Secondly, the controllers can be a hassle. Yes the great thing about playing the game is that the N64 controller was spot on, nigh perfect, for the game. However, the joysticks on the controllers are simply tripe. How do you know if your controller is shot, the easy way to do it is hold it by one of the claws and shake it around in a gentle circle. If the stick moves around, well it might be time to get some new ones. Sure you can still play with the busted up sticks, I did it for years, but the difference between the sticks is night and day. Downside to this is it is increasingly difficult to purchase new first party controllers for a decent price, even on eBay.
There is another way, if you are comfortable with electronics, or know someone who is that owes you a favor, you can easily and painlessly replace the joystick and for about $7 per controller. eBay is littered with people selling the joysticks and the triwing screwdriver you may need. Once open it is a matter of plug and play to switch out the joysticks, I will make the safe bet of ten minutes per, but in reality it can take as few as two after you figure it out. So for about forty dollars and maybe an hour, you can replace all your joysticks, clean your contacts for your buttons, and have four N64 controllers that feel like new.
That is by far the best way to get better controllers, but if you do not already have four controllers eBay or craigslist are your best options. Do be careful though and make sure you are buying Nintendo brand controllers and not the third party kind. Even if the seller says they are first party if they have slowmo features, well that should be a hint.
The most popular of all the Goldeneye mods is obviously Goldeneye Source. Utilizing the power of the Source Engine, and the creativity of the Half Life community, Goldeneye Source provides a very faithful rendition of the multiplayer to the modern audience. Sporting both online play and more maps the game could be played endlessly. However there are some drawbacks. For one you need a decent computer to run it, Half Life 2 will run on most anything, but Goldeneye Source has brought my pc down to a crawl on decently populated servers. It also requires a copy of a base Source game, your best option would be either Half Life 2 or The Orange Box. A better question would be why don’t you already have a copy or two of Half Life 2 (but that is just the TFC fan I me screaming for later this year).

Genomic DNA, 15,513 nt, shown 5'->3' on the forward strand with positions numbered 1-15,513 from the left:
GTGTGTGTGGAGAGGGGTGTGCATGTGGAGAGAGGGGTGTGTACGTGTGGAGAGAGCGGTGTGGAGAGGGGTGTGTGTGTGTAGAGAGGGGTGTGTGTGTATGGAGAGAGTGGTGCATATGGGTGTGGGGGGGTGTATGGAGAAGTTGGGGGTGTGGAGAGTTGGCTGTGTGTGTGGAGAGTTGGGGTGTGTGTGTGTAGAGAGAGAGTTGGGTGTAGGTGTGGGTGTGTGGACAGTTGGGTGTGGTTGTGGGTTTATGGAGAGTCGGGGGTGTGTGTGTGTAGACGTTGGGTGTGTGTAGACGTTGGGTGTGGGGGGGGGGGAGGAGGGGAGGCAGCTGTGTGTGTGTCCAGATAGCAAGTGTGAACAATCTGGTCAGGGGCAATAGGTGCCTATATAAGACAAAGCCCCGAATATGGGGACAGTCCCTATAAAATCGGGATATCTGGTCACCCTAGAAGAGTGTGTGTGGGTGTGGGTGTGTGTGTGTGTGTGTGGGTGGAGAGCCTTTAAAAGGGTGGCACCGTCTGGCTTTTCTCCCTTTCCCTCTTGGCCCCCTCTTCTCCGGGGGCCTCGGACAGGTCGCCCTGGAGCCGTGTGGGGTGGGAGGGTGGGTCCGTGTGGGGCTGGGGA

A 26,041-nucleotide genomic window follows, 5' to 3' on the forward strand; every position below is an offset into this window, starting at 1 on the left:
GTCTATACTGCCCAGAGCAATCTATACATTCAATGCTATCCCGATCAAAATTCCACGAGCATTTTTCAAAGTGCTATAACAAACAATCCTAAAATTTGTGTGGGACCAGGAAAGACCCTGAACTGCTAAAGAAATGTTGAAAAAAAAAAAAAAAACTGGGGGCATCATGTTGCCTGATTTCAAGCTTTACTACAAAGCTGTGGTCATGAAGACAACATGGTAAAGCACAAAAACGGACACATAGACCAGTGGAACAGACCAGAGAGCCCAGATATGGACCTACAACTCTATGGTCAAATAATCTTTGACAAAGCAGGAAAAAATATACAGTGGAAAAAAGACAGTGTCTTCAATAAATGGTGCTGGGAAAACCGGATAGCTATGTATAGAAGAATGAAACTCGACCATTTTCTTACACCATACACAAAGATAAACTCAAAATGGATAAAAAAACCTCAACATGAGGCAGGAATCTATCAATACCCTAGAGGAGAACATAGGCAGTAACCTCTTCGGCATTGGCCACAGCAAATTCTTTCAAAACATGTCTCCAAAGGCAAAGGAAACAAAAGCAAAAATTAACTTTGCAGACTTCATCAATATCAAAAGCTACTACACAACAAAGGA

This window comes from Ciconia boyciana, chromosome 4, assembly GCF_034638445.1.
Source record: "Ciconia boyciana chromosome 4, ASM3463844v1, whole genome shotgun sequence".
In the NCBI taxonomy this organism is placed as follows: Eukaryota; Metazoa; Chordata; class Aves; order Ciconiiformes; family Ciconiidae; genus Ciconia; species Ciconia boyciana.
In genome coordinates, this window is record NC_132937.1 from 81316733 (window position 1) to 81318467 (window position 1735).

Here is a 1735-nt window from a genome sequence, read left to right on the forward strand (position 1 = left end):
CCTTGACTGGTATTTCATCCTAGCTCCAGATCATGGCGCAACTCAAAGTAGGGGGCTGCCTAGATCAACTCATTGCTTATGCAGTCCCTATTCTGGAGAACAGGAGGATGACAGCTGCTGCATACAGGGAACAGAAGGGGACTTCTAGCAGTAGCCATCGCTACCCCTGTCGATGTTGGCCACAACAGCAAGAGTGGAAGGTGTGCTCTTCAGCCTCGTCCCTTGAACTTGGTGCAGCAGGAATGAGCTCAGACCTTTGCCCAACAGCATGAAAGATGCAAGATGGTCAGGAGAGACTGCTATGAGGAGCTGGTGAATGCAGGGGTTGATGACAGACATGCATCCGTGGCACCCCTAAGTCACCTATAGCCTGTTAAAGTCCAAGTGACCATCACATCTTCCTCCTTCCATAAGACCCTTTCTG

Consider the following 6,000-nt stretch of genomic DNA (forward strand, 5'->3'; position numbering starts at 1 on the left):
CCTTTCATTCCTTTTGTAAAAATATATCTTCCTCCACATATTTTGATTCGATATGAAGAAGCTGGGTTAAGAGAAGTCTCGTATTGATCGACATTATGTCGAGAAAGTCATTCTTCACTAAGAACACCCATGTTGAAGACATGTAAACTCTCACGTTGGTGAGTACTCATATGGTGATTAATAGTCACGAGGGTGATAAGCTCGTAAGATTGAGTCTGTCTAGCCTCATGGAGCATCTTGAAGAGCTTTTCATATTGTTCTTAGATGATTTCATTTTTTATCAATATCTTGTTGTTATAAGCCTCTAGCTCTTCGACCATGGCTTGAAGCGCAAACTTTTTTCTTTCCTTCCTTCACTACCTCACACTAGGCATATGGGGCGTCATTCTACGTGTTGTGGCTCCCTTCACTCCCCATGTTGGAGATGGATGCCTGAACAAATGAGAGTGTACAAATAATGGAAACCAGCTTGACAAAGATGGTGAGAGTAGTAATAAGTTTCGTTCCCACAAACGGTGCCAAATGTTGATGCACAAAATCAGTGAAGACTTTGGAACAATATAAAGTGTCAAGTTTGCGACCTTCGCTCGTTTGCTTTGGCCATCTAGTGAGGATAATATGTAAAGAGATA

One thing that I did not like about Goldeneye Source, and this is just a personal gripe, is that they took away your ability to not fall off of things. Sure it makes sense to do it that way, but that was one “problem” with Goldeneye that I actually liked. It added something so unintuitive that it through everyone for a loop the first couple games, that and I do not like falling to my death (that’s the UT/Quake fan in me talking).
Personally I prefer the mods for the Unreal Tournament series, even if they were never finished. The maps were redone in a more UT style, ie the columns in the Library main room, and really fit the game. However the guns are worthless, in comparison to even their original form. I take it to mean that the Lizard people are just that strong that it takes several shots from the Goldengun to kill them. Just using the maps with the UT weapons leads for some funny battles, but this is in no way a substitute for the original game.
Either choice is good, but for a real rendition, there is really no reason to look any further than Goldeneye Source. Sadly though it is a pcgame, meaning one player per pc (this is not Serious Sam you know), taking away some of the fun, but online and lanparties do alleviate you of that.
Ah the sticky subject, well this one is still kind of iffy. Rareware utilized a unique skybox that so far the emulation community has yet to duplicate. Meaning all stages that are supposed to have a sky just have black, makes Surface kinda apocalyptically foreboding. It really does not affect multiplayer that much but it is worthwhile to point out. Emulation has several major advantages over the other two options. Not only do you still have four players on one system, you can also have online through kalliera (project64k and mupen64k). You can also enhanced the graphics, though I would suggest against that, and you can up the ram to the game so you do not have as many slowdowns as you use to. However you are stuck with pretty crappy controls, and to play fourplayer with less slowdown you need a fairly “cherry” pc. The pc problem can be fixed over time or simply for a couple hundred if you are not so technically inclined, the controls are another problem all together.